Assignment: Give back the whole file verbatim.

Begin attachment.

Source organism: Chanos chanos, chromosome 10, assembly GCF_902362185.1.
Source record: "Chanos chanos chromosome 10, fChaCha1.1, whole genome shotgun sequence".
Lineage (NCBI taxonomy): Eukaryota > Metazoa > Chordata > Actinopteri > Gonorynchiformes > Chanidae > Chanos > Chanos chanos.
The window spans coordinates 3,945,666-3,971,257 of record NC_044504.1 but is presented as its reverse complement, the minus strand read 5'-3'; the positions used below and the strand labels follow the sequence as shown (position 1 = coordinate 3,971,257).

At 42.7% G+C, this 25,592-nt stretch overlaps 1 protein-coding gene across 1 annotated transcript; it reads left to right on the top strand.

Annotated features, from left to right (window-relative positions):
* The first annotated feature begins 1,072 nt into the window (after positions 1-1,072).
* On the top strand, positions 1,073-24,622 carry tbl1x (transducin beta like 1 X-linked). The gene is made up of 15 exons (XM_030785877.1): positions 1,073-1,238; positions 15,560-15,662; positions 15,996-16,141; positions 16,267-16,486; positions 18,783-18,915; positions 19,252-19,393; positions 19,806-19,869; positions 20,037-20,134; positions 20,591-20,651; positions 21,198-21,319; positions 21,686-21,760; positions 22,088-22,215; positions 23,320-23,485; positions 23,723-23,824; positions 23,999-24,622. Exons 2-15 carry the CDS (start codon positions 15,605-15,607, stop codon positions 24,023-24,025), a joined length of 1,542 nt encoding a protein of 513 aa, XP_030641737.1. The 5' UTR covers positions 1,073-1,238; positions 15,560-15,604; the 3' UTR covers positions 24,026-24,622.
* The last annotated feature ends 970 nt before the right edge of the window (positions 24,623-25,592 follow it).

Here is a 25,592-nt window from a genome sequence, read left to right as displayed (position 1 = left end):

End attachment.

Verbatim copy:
Source organism: Chanos chanos, chromosome 10, assembly GCF_902362185.1.
Source record: "Chanos chanos chromosome 10, fChaCha1.1, whole genome shotgun sequence".
Lineage (NCBI taxonomy): Eukaryota > Metazoa > Chordata > Actinopteri > Gonorynchiformes > Chanidae > Chanos > Chanos chanos.
The window spans coordinates 3,945,666-3,971,257 of record NC_044504.1 but is presented as its reverse complement, the minus strand read 5'-3'; the positions used below and the strand labels follow the sequence as shown (position 1 = coordinate 3,971,257).

At 42.7% G+C, this 25,592-nt stretch overlaps 1 protein-coding gene across 1 annotated transcript; it reads left to right on the top strand.

Annotated features, from left to right (window-relative positions):
* The first annotated feature begins 1,072 nt into the window (after positions 1-1,072).
* On the top strand, positions 1,073-24,622 carry tbl1x (transducin beta like 1 X-linked). The gene is made up of 15 exons (XM_030785877.1): positions 1,073-1,238; positions 15,560-15,662; positions 15,996-16,141; positions 16,267-16,486; positions 18,783-18,915; positions 19,252-19,393; positions 19,806-19,869; positions 20,037-20,134; positions 20,591-20,651; positions 21,198-21,319; positions 21,686-21,760; positions 22,088-22,215; positions 23,320-23,485; positions 23,723-23,824; positions 23,999-24,622. Exons 2-15 carry the CDS (start codon positions 15,605-15,607, stop codon positions 24,023-24,025), a joined length of 1,542 nt encoding a protein of 513 aa, XP_030641737.1. The 5' UTR covers positions 1,073-1,238; positions 15,560-15,604; the 3' UTR covers positions 24,026-24,622.
* The last annotated feature ends 970 nt before the right edge of the window (positions 24,623-25,592 follow it).

Here is a 25,592-nt window from a genome sequence, read left to right as displayed (position 1 = left end):